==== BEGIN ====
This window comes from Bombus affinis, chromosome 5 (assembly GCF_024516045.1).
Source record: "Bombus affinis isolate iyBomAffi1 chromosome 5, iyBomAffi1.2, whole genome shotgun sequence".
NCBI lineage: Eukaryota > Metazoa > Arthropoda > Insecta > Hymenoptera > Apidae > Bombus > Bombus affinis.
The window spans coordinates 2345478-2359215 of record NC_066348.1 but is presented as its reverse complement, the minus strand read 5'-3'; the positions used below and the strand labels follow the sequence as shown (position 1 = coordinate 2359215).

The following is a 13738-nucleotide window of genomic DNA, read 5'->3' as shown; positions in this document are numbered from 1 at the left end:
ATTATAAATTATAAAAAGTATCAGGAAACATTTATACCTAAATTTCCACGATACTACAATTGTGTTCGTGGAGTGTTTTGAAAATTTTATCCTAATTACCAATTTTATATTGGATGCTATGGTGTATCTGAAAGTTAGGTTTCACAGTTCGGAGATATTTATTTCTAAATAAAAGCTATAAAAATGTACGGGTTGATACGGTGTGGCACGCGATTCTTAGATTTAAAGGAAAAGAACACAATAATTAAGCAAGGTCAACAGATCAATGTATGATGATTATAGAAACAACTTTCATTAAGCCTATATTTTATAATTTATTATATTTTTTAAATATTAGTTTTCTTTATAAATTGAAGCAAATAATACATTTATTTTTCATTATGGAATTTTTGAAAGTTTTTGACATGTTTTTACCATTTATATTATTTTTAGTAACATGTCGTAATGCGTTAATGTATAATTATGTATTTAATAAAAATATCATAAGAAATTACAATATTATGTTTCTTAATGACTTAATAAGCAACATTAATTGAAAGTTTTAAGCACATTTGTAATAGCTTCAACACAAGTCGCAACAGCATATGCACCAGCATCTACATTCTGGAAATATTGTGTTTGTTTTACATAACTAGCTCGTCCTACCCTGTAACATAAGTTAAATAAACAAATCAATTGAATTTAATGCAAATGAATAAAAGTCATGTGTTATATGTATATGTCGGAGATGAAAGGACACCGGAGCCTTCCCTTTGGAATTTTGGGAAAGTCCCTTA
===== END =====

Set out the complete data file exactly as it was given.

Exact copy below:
This window comes from Bombus affinis, chromosome 5 (assembly GCF_024516045.1).
Source record: "Bombus affinis isolate iyBomAffi1 chromosome 5, iyBomAffi1.2, whole genome shotgun sequence".
NCBI lineage: Eukaryota > Metazoa > Arthropoda > Insecta > Hymenoptera > Apidae > Bombus > Bombus affinis.
The window spans coordinates 2345478-2359215 of record NC_066348.1 but is presented as its reverse complement, the minus strand read 5'-3'; the positions used below and the strand labels follow the sequence as shown (position 1 = coordinate 2359215).

The following is a 13738-nucleotide window of genomic DNA, read 5'->3' as shown; positions in this document are numbered from 1 at the left end:
ATTATAAATTATAAAAAGTATCAGGAAACATTTATACCTAAATTTCCACGATACTACAATTGTGTTCGTGGAGTGTTTTGAAAATTTTATCCTAATTACCAATTTTATATTGGATGCTATGGTGTATCTGAAAGTTAGGTTTCACAGTTCGGAGATATTTATTTCTAAATAAAAGCTATAAAAATGTACGGGTTGATACGGTGTGGCACGCGATTCTTAGATTTAAAGGAAAAGAACACAATAATTAAGCAAGGTCAACAGATCAATGTATGATGATTATAGAAACAACTTTCATTAAGCCTATATTTTATAATTTATTATATTTTTTAAATATTAGTTTTCTTTATAAATTGAAGCAAATAATACATTTATTTTTCATTATGGAATTTTTGAAAGTTTTTGACATGTTTTTACCATTTATATTATTTTTAGTAACATGTCGTAATGCGTTAATGTATAATTATGTATTTAATAAAAATATCATAAGAAATTACAATATTATGTTTCTTAATGACTTAATAAGCAACATTAATTGAAAGTTTTAAGCACATTTGTAATAGCTTCAACACAAGTCGCAACAGCATATGCACCAGCATCTACATTCTGGAAATATTGTGTTTGTTTTACATAACTAGCTCGTCCTACCCTGTAACATAAGTTAAATAAACAAATCAATTGAATTTAATGCAAATGAATAAAAGTCATGTGTTATATGTATATGTCGGAGATGAAAGGACACCGGAGCCTTCCCTTTGGAATTTTGGGAAAGTCCCTTA